The entire book’s structure can be said to alternate between language either more conducive to love or to writing, without squeezing out the possibility of the other—both in poem order and in the order of stanzas within the poem. Poems 4 through 9, e.g., are ostensibly about love, beginning with the opening lines “It began as a nightmare / When every time I tried to whisper / into the ear of the woman beside me / wisteria leaves flew out my mouth” and concluding with these final lines from “It Began 9” about divorce:

            What’s worse than being told

            you are not loved.

            It’s like falling to the ground

            after you’re already on the ground

            or giving up your wants

            to hold onto everything you’ve ever wanted.

            Different people do different things.

            Take anything you want, take it all I say.

            We are what we don’t throw away.

After this series of poems about love, we have the following opening lines to “It Began 10”:

            It began when I received

            a postcard from myself

            “There are no miracles” it read,

            “without strings attached.”

Poems 11, 12, and 13 (Epilogue) continue this theme of writing after the divorce with lines such as “It began when I accidentally / walked into a room full of strangers / who used bandaids for hatchet wounds” (from “It Began 11”); “…I’ve promised myself I’d change, / become a better man. / Someone who will consider / experiences as an irreplaceable / puzzle piece to his life. / A man with a dependable door / on the back of his head / that won’t easily open…;” and finally in the epilogue, a return to interpretation that can easily hold both writing and love and any other thing that one might be passionate about:

            Epilogue

            It began when I went to the mailbox

            and found a manila envelope from you.

            How did you find me, I gave up

            my name years ago

            when it was still possible to become yourself,

            despite the many disappointments.

 

            Inside the envelope

            sheets of blank copy paper

            stapled together

            as if it were a novella I needed

            to meditate on,

            rethink the characters

            and keep track of their frailties.

            Characters who needed to find

            their own way to the epilogue

            despite how lost they were.

            That much I am certain.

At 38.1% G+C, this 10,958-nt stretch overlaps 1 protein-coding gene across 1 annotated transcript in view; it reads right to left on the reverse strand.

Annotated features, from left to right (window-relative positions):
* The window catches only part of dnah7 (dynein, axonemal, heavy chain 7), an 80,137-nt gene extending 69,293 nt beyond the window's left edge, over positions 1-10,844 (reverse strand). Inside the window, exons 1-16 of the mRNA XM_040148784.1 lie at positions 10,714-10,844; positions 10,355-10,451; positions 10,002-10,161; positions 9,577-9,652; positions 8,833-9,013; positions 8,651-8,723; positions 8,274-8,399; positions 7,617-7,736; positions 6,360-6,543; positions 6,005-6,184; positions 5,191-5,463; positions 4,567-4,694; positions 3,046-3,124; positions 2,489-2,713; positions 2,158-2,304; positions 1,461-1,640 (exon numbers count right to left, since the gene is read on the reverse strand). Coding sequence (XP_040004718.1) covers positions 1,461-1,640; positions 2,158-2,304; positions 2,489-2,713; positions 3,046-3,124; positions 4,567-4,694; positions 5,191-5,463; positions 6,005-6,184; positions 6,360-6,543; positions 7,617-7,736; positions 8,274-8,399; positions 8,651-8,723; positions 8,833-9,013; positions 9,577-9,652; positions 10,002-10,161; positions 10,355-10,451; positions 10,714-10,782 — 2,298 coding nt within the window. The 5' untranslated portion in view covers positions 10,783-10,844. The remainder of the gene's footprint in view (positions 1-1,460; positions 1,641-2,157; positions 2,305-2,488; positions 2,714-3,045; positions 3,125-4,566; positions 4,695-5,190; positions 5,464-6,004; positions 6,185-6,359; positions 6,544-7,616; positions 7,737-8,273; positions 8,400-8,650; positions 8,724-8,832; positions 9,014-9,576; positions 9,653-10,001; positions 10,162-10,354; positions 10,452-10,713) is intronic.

It Began is indeed a tiny jewel box of glimmering poems that not only please but make us want more. We can only hope that this chapbook is true sample of what is to come from this poet whose poems are rendered with perfect timing and a voice we can immediately trust—that future readers will write about Michael Jemal’s work — “It began” with a small chapbook that was the beginning of a poet’s significant contribution to the canon of 21st century poetry.

 

           

 

 

 

           

           

 

Tuesday, January 16, 2024

CATALOGUE OF SURPRISES by Dorothy Wall

Blue Light Press, 2023, 81 pages, $20.00 paperback, BlueLightPress@aol.com




Throughout her newly released poetry collection, Dorothy Wall demonstrates the ability to fuse language both concrete (e.g., “refrigerator on the freeway” and a “baby born in [a] bomb shelter,”) as well as abstract (e.g. “hope,” “absurdity” and, as in the title poem, “surprises,” “plans,” “accidents,” and “acquisitions.”) This range from nominalism to idealism, where many times along the continuum words intersect both worlds (as in “shelter”), is an earmark of Wall’s work in this collection, making it appealing to both die-hard students of post-modern poetry and the occasional reader who needs tone and conversational language in order to stay with it.

            On the concrete end of the spectrum is a poem like “Not Today,” where practically all of the abstractions appear in the title, early lines and final lines, the remaining narrative being comprised of imagery appealing directly to the senses.

           

            While damage unmoors and upends,

            we go to the pool. I don’t swim,